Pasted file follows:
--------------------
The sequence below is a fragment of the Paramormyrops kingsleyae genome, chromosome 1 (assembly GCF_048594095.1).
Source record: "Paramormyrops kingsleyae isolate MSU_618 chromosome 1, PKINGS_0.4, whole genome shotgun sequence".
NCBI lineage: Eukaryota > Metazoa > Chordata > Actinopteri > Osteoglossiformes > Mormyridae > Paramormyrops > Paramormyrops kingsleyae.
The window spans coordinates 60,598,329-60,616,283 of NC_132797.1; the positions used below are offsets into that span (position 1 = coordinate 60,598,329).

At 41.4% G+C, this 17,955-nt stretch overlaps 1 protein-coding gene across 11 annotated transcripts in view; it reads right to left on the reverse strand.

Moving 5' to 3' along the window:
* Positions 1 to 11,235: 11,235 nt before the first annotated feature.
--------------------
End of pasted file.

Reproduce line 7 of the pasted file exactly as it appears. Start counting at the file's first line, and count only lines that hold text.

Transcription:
* Positions 1 to 11,235: 11,235 nt before the first annotated feature.